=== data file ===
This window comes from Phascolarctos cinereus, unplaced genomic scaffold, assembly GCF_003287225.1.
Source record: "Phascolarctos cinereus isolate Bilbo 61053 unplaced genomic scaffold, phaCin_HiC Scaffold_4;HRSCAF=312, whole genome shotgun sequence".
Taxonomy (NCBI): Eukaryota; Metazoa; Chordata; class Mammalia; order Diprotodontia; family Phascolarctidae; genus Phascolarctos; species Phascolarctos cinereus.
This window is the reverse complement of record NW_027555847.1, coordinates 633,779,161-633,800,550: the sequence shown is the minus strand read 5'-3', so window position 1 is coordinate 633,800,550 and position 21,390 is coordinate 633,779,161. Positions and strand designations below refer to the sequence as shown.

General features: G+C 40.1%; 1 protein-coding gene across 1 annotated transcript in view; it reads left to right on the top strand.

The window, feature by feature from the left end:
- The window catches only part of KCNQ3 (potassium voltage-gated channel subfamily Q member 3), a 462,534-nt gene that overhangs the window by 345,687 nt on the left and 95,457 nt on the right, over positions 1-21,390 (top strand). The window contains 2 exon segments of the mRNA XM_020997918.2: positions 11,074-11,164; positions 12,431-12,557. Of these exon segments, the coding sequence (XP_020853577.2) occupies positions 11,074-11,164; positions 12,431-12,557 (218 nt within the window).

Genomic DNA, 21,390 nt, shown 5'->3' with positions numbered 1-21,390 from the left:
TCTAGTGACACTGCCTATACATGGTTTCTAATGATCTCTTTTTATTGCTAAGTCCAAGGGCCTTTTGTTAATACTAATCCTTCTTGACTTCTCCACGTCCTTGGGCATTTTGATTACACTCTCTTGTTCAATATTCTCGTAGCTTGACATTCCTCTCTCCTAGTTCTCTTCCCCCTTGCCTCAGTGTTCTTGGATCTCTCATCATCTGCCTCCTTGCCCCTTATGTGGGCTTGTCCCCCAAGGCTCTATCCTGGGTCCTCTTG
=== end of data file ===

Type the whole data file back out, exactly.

This window comes from Phascolarctos cinereus, unplaced genomic scaffold, assembly GCF_003287225.1.
Source record: "Phascolarctos cinereus isolate Bilbo 61053 unplaced genomic scaffold, phaCin_HiC Scaffold_4;HRSCAF=312, whole genome shotgun sequence".
Taxonomy (NCBI): Eukaryota; Metazoa; Chordata; class Mammalia; order Diprotodontia; family Phascolarctidae; genus Phascolarctos; species Phascolarctos cinereus.
This window is the reverse complement of record NW_027555847.1, coordinates 633,779,161-633,800,550: the sequence shown is the minus strand read 5'-3', so window position 1 is coordinate 633,800,550 and position 21,390 is coordinate 633,779,161. Positions and strand designations below refer to the sequence as shown.

General features: G+C 40.1%; 1 protein-coding gene across 1 annotated transcript in view; it reads left to right on the top strand.

The window, feature by feature from the left end:
- The window catches only part of KCNQ3 (potassium voltage-gated channel subfamily Q member 3), a 462,534-nt gene that overhangs the window by 345,687 nt on the left and 95,457 nt on the right, over positions 1-21,390 (top strand). The window contains 2 exon segments of the mRNA XM_020997918.2: positions 11,074-11,164; positions 12,431-12,557. Of these exon segments, the coding sequence (XP_020853577.2) occupies positions 11,074-11,164; positions 12,431-12,557 (218 nt within the window).

Genomic DNA, 21,390 nt, shown 5'->3' with positions numbered 1-21,390 from the left:
TCTAGTGACACTGCCTATACATGGTTTCTAATGATCTCTTTTTATTGCTAAGTCCAAGGGCCTTTTGTTAATACTAATCCTTCTTGACTTCTCCACGTCCTTGGGCATTTTGATTACACTCTCTTGTTCAATATTCTCGTAGCTTGACATTCCTCTCTCCTAGTTCTCTTCCCCCTTGCCTCAGTGTTCTTGGATCTCTCATCATCTGCCTCCTTGCCCCTTATGTGGGCTTGTCCCCCAAGGCTCTATCCTGGGTCCTCTTG